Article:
Geneva motor show cancelled indefinitely

Geneva motor show cancelled indefinitely

The decision doesn’t affect the Geneva International Motor Show held in Doha, Qatar, which is planned for November 2025.

The Geneva International Motor Show (GIMS) has been axed indefinitely, as organisers have cancelled next year’s edition and pulled future editions. Bosses cited the difficult post-pandemic market conditions and “too many uncertainties” currently within the automotive industry having “eroded the attractiveness of major European shows”.

  1. Lack of interest from manufacturers cited as one of the reasons
  2. GIMS Qatar to continue; next edition to be held in 2025
  3. First Geneva motor show was held in 1905

President Alexandre de Senarclens blamed a “lack of interest from manufacturers” and the growing competition from the likes of the Paris and Munich shows as “the final blow for a future edition”. This meant that investing further into the motor show posed too much risk, added the organiser, Comité Permanent du Salon International de l’Automobile, labelling this a “responsible decision”.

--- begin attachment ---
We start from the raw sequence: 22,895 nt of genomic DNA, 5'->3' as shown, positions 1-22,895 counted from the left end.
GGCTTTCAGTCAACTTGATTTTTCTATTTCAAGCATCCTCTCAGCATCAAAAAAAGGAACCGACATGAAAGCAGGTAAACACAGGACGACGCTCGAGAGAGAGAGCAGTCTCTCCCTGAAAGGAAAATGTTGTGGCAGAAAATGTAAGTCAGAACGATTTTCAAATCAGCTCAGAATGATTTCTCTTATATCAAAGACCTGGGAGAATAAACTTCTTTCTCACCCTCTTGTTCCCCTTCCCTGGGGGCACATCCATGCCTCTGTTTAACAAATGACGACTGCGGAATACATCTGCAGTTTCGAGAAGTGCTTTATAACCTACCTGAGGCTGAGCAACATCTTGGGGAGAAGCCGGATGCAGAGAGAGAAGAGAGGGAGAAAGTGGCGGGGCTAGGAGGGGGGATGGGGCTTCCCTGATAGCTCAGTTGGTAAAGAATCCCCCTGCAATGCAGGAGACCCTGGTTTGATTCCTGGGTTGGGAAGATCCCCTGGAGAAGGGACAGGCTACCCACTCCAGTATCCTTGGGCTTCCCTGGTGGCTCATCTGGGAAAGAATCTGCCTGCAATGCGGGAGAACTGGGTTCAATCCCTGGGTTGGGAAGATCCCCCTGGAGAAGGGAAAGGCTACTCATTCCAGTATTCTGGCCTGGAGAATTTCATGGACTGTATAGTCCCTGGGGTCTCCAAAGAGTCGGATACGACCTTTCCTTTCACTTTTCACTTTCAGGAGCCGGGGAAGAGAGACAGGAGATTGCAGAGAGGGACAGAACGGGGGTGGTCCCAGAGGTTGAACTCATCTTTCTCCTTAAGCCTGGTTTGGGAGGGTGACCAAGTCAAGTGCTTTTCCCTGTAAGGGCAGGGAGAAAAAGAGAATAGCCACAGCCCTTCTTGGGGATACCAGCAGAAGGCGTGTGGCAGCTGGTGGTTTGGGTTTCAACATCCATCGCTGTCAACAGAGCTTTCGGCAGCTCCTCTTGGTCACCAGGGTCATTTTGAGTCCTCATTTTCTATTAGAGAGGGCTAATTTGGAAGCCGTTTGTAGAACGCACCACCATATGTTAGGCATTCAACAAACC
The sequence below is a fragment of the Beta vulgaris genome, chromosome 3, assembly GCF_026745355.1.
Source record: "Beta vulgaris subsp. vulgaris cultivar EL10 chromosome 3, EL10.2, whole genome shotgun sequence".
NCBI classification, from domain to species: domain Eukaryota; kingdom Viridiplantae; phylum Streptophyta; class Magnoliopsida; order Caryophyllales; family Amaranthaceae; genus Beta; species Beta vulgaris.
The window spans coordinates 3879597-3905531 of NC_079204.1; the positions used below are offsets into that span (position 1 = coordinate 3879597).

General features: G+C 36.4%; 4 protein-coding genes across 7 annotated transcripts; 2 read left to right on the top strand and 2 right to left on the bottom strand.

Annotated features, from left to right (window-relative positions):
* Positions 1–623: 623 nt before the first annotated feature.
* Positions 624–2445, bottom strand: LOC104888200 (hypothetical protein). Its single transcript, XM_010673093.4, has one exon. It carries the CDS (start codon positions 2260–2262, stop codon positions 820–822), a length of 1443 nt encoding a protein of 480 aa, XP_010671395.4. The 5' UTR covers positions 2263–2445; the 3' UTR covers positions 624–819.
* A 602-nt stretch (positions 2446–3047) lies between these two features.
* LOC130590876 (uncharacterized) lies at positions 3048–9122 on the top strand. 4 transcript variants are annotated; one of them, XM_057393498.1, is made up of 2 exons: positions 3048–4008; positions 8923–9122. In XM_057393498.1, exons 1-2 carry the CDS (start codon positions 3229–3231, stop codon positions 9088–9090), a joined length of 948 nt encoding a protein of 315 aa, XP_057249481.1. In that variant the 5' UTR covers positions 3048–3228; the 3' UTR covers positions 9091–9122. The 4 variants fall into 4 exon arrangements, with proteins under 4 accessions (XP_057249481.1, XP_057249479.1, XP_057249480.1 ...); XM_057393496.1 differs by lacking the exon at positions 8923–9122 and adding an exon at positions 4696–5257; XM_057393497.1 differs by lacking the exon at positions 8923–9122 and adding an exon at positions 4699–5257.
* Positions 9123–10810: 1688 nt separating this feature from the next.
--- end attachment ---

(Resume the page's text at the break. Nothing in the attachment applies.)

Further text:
Confirming that the show wouldn’t be returning, the Comité said in a statement: “This decision follows the recognition that market conditions in Europe are not conducive to the success of future editions.”

The decision doesn’t affect the GIMS Qatar motor show, which was first held in Doha in 2023, during the Geneva show’s 4-year hiatus. The next edition is planned for November 2025.

“This extremely regrettable decision should not detract from the efforts and determination with which we have tried to regain our success,” said de Senarclens. “The teams had put all their determination into reviving this motor show after the COVID pandemic.”

Previously, organisers told our sister publication Autocar UK that the next Geneva show was planned to open on February 17, 2025, following the event’s “successful and promising” return earlier this year. The 2024 Geneva motor show was the first to take place since 2019.

With 23 manufacturers displaying their vehicles, it was markedly smaller than the pre-pandemic events, with notable omissions including Stellantis and the Volkswagen Group. Those omissions and more followed reportedly bad blood between organisers and some manufacturers over monetary losses incurred by the last-minute cancellation of the 2020 show as COVID spread through Europe.

First held in 1905, the Geneva show had been regarded as the big European motor event, with as many as 120 exhibitors and some 6,00,000 visitors attending in its heyday.

Autocar India

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